HRCM claims to have received 500 complaints of human rights violations

The Human Rights Commission of Maldives (HRCM) has revealed that some 500 complaints of alleged human rights violations were lodged at the commission in the past year.

According to statistics made public yesterday, the complaints include 106 cases concerning the right to work; 77 cases of unlawful detention; 74 cases of social protection to children, young, elderly and disadvantaged people; 47 cases concerning standard of health care; and 23 cases of torture or degrading treatment.

Speaking at a press conference, HRCM Chair Mariyam Azra Ahmed said the commission investigated and closed 216 cases between January 1 and September 14 this year.

Among major cases submitted to the commission in that period included the ruling Maldivian Democratic Party (MDP) protest outside the Supreme Court on October 20, the alleged suicide of an inmate in Maafushi jail on November 15, the death of an infant due to “shoulder dystocia” on March 3 and complaints regarding inmates released under the government’s ‘Second Chance’ programme.

Azra informed press that the commission has undertaken studies to assess the human rights situation in the country and was currently drafting an assessment report on human trafficking in the Maldives due to be finalised at the end of the month.

Moreover, a draft of recommended amendments to the HRCM Act would be sent to parliament in the near future, Azra said.

The commission meanwhile conducted a number of programmes to raise public awareness of human rights, including training workshops and media campaigns by the advocacy department featuring video spots. Among notable public outreach programmes was the ‘Every neglect is an abuse’ campaign against child abuse.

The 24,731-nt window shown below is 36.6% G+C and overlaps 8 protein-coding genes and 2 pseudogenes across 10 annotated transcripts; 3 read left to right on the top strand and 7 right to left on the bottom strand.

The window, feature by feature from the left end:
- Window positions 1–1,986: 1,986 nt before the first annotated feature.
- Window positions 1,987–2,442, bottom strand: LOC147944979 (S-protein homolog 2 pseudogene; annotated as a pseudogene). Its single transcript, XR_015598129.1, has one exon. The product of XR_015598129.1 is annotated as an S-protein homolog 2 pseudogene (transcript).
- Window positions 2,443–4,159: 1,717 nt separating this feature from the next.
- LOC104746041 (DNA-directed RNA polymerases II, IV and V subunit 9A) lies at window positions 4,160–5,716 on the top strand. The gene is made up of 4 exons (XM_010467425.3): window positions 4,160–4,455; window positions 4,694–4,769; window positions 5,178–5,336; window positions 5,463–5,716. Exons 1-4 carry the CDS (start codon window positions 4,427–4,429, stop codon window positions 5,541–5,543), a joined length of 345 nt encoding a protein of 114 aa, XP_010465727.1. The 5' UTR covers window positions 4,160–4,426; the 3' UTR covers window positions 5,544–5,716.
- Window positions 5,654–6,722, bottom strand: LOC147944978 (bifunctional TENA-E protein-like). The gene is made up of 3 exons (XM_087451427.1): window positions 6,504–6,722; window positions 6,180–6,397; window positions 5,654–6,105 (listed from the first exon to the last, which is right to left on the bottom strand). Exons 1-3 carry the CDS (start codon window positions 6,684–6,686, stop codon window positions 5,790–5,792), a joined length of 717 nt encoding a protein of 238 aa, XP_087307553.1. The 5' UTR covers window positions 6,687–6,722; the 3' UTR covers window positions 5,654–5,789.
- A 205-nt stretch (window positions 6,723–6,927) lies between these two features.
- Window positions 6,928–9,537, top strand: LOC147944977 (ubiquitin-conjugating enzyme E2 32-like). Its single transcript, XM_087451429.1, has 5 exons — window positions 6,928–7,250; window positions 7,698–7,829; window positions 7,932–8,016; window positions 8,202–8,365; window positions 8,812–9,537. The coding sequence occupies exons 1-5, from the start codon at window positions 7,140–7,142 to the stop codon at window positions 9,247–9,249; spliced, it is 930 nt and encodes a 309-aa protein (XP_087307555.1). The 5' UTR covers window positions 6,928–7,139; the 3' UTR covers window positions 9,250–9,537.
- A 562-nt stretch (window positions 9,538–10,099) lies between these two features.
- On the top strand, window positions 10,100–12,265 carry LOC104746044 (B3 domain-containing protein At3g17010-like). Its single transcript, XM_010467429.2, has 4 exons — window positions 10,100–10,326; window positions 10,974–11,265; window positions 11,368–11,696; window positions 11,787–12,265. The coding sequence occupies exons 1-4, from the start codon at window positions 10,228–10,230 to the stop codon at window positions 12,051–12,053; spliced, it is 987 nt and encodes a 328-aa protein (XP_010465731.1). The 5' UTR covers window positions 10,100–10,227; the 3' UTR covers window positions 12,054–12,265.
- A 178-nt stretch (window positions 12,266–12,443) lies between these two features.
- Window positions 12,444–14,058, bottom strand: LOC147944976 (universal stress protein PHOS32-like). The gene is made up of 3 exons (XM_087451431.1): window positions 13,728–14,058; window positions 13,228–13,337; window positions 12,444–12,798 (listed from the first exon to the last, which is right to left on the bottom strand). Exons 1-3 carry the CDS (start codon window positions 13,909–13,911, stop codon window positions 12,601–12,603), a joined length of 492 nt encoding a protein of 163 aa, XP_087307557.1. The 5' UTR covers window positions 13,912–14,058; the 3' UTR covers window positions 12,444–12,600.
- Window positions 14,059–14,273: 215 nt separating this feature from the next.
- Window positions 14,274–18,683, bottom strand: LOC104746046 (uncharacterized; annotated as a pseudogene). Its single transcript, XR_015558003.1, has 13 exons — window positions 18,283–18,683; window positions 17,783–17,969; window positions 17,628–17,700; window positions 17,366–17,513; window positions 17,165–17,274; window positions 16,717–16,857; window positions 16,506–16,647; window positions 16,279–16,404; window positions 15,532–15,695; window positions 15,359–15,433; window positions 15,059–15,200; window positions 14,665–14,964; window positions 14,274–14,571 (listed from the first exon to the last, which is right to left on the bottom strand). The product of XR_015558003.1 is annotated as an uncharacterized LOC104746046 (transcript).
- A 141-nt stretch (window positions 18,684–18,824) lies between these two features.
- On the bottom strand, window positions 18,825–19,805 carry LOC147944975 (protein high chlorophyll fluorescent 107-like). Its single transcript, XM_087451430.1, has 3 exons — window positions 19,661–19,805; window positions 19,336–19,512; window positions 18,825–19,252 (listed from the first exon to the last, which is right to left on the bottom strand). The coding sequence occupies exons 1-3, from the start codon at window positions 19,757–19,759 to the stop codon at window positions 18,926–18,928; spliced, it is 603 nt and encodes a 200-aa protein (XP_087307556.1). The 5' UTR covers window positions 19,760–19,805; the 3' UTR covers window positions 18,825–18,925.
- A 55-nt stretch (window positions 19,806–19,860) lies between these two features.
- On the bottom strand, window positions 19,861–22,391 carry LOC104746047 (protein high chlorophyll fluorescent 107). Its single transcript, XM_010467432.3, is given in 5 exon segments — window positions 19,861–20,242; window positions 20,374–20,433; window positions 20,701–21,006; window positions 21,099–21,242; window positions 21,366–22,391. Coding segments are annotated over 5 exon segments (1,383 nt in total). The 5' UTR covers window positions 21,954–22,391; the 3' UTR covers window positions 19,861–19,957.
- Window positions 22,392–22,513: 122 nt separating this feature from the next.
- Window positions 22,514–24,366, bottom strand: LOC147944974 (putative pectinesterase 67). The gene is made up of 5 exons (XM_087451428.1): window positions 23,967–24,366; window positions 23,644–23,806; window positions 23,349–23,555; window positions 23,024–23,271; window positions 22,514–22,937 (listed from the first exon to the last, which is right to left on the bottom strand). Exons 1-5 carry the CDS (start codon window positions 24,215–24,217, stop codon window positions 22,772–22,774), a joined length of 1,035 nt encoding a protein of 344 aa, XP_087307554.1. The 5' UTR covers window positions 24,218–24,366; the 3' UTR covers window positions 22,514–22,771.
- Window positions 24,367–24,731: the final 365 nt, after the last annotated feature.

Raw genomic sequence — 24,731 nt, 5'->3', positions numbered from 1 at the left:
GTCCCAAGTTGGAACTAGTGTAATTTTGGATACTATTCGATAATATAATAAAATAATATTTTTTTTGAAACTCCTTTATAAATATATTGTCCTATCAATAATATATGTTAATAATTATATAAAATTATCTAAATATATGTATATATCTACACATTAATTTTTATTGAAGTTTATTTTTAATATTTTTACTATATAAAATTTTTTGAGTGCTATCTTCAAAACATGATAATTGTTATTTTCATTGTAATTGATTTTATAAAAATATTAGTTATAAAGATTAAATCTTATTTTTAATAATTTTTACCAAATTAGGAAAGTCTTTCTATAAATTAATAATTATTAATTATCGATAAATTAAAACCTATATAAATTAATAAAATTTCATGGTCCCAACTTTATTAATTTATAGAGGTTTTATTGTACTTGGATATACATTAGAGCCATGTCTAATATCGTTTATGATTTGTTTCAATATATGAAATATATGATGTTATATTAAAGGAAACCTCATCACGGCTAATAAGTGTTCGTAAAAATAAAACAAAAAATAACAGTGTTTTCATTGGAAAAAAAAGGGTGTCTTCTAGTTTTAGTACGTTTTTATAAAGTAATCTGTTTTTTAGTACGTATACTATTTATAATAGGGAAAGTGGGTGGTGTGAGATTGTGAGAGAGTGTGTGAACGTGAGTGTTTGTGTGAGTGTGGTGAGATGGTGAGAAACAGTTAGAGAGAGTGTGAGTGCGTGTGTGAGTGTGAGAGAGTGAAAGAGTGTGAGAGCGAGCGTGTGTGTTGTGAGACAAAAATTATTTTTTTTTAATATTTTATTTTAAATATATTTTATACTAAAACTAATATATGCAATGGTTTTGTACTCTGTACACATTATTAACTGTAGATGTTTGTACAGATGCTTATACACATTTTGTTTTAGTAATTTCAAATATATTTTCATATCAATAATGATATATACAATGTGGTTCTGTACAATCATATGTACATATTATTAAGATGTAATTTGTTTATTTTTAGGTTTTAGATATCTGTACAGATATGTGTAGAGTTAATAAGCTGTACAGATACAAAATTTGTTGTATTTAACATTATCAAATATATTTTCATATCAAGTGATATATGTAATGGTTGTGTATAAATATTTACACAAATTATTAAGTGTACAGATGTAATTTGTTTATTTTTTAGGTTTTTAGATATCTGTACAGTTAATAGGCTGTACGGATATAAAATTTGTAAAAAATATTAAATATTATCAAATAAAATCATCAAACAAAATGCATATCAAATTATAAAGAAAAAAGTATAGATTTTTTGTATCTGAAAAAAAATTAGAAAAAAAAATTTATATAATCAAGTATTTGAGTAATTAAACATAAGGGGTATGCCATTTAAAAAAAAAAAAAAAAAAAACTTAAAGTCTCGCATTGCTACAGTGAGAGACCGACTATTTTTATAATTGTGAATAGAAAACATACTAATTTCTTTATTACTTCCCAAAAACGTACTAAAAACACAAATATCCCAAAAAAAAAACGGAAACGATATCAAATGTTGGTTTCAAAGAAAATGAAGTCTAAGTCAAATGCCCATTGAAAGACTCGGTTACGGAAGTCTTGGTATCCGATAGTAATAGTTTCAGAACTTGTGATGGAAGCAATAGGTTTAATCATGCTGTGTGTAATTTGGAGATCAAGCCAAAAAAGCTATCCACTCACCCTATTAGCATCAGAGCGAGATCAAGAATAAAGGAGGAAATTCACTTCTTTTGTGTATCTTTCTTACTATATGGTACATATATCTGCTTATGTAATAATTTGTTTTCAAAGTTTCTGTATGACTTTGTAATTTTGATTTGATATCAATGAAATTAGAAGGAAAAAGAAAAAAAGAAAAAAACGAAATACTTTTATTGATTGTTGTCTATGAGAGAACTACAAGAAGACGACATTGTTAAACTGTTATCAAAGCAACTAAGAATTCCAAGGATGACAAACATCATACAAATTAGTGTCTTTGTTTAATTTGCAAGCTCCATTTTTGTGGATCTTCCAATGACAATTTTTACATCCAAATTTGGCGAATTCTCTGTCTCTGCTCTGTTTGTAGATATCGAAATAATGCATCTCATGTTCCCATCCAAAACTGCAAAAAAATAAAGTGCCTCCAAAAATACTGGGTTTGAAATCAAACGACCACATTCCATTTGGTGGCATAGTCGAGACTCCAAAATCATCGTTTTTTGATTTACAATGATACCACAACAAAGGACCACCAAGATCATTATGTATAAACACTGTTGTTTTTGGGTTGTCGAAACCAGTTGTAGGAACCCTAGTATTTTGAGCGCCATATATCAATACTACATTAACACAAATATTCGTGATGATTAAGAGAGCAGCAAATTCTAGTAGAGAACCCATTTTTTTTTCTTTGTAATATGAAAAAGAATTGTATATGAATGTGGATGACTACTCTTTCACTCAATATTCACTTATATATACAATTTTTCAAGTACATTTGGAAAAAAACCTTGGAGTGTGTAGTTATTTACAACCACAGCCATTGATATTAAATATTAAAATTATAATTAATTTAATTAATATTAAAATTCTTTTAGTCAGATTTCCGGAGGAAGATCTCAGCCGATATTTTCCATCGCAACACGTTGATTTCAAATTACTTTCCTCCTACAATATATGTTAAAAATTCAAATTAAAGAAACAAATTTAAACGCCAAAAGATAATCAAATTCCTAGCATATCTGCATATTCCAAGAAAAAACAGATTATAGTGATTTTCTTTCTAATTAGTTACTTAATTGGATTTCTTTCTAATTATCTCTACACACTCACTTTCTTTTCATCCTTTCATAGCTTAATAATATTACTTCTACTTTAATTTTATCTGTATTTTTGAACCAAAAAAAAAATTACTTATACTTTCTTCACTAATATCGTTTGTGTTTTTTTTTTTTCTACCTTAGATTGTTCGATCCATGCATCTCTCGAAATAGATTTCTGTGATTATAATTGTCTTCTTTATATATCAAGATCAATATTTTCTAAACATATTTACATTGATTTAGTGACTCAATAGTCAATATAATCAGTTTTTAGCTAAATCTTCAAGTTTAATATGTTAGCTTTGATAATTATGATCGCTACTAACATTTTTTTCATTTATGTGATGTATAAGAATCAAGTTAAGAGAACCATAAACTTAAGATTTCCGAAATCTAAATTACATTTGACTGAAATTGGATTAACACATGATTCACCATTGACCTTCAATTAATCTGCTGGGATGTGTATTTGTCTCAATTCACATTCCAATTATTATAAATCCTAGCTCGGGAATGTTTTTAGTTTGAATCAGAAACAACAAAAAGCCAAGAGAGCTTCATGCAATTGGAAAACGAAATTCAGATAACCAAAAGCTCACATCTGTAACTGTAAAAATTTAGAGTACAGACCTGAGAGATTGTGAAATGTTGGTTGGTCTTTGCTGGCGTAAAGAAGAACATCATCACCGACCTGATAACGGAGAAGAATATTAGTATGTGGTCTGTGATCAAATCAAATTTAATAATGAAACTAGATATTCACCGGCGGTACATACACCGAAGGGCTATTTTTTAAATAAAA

The commission also released booklets and leaflets providing information on the Convention of the Rights of the Child (CRC) and Convention on Elimination of Discrimination against Women (CEDAW).


3 thoughts on “HRCM claims to have received 500 complaints of human rights violations”

  1. It's good that we can now assess the human rights situation in the country and be transparent about this. I wish we had the same opportunity to talk about the ill treatments we faced when Azra was a head mistress in our island.

  2. Good. At least you've managed to pass enough milestones to deserve a news article now.

    Its still a pity that the HRCM can do nothing if foreign donor agencies are not there to take them by the hand. The wastage of State funds as inflated salaries for ineffective employees at HRCM does not justify the minuscule achievements they have made so far.

  3. Good reason why we need a UN Rapporteur for Human Rights for Maldives working here.

    When we have people like Dr Shaheed working as a UN Rapporteur for Human Rights for Iran, why shouldn't we have one here when there are so many human rights issues in our tiny nation?


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